We were leaving the coast behind, Pyrenean-bound. Back in Barcelona, the trees were wearing light new foliage, and through the train window, we could see spring spreading inland along the River Ter. House martins and swallows swooped over the rain-swollen water, set to be torrential when the thaw reaches the mountains.
Climbing out of Campdevanol, spring receded with every step to an earlier phase. The way was spotted yellow with Cinquefoil (Potentilla neumanniana), unchecked by any competition. The woods were lit up with white and purple anemones (Anemone hepatica). In a sheltered spot, Peacock butterflies (Inachis io) came out with the sun, their rich colours as warming as brandy.
In the Sierra above Montgrony, rising to 2,000 metres, spring would presumably have even less of a foothold. But there were surprises. A strong scent invaded a clearing, its source a small solitary bush of Common Mezereon (Daphne mezereum), all bare branch and florid pink blossom. Horses were hungrily tearing at the short grass where emphatically blue Spring Gentians had sprung up. Higher up, purple crocuses could hardly wait for the patches of snow to melt.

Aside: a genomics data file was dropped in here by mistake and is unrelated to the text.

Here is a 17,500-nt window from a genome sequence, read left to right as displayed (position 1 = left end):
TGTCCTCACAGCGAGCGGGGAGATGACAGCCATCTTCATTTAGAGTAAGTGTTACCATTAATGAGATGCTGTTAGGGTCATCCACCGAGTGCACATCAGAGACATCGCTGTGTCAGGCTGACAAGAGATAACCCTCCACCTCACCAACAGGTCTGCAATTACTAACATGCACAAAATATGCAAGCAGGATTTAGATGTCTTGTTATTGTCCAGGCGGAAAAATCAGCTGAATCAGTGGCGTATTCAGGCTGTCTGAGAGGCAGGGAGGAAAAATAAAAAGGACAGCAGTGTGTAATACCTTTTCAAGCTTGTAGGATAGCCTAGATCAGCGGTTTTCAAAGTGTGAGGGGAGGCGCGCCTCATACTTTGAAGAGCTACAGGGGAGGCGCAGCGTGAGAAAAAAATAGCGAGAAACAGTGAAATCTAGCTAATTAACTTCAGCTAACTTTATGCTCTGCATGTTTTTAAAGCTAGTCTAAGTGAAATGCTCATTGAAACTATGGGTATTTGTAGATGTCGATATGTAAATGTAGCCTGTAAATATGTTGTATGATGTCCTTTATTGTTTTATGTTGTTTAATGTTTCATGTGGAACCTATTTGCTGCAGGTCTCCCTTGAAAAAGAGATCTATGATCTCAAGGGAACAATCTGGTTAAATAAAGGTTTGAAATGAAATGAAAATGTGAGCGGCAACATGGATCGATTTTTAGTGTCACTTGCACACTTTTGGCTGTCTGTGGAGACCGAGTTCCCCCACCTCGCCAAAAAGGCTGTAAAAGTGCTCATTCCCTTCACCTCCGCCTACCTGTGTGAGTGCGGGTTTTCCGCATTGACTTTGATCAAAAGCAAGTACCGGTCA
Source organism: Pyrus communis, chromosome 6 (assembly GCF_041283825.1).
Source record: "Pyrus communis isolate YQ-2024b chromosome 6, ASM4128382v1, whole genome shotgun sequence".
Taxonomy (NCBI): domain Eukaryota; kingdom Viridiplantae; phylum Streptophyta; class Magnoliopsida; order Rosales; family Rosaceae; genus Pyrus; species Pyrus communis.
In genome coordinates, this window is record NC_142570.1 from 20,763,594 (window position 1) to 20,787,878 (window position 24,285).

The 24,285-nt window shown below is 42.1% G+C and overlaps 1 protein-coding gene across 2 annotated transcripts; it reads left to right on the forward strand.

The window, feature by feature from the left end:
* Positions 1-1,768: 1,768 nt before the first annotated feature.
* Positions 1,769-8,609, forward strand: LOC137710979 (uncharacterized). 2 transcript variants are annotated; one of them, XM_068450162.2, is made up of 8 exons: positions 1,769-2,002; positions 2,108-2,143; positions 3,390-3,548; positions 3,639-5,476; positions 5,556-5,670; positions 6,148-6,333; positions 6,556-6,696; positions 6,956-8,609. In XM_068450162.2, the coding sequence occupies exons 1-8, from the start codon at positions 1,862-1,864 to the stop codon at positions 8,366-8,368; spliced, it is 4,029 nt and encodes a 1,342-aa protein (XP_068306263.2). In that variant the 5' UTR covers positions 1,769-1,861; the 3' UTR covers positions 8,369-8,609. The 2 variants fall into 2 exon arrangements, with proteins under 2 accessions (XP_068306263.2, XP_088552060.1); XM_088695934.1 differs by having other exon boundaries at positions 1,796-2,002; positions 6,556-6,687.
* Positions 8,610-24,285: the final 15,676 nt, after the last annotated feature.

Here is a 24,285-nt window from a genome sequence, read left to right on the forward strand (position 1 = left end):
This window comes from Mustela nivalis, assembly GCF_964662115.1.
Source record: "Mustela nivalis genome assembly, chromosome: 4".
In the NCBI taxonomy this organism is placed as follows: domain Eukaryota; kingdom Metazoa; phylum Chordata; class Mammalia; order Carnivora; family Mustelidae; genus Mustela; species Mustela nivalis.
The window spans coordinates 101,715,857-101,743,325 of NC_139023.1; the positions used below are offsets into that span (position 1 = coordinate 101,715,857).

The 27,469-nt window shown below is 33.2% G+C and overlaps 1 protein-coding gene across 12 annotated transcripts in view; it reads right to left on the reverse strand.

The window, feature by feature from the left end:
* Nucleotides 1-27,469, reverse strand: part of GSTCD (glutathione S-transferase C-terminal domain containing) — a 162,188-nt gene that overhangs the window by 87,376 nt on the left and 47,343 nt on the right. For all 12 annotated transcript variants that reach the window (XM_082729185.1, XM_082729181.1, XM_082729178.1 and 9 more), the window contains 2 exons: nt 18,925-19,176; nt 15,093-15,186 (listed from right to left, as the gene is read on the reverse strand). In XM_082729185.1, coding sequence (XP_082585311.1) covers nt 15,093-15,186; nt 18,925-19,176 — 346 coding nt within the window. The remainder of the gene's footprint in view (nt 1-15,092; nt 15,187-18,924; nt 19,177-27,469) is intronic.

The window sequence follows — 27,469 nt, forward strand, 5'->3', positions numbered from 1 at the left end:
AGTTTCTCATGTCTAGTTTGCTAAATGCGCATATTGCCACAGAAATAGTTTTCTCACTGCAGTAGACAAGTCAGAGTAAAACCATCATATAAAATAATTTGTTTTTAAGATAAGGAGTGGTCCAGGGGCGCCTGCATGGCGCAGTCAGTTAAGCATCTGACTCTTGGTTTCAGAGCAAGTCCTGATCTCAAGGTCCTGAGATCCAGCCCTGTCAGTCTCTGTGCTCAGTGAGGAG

We stood near the top looking over at the high mountains on the French border, white under an iron-grey sky. A line of geese crossed the ridge, heading north.
Wearing every spare layer, we got out our lunch. The silence was broken by a kronk, as two Ravens materialised, settling near by. Sometimes they rose up and circled us, black feathers shining like oil. As soon as we moved on, they came and cleared up the leftovers. The mountains felt very remote that day, but the ravens were a reminder that other people come up and have picnics too.
Large outstretched wings passed above – a Red Kite. Below, we saw the brown backs of Griffon Vultures. The Gombrèn valley is a busy highway for raptors moving in and out of the Cadi-Moixeró area. The day before we’d seen a pair of Egyptian Vultures, a very easterly sighting.
Descending under a shower, we watched the outlines of the hills opposite gradually merge with the clouds, and it was our turn for the sun again.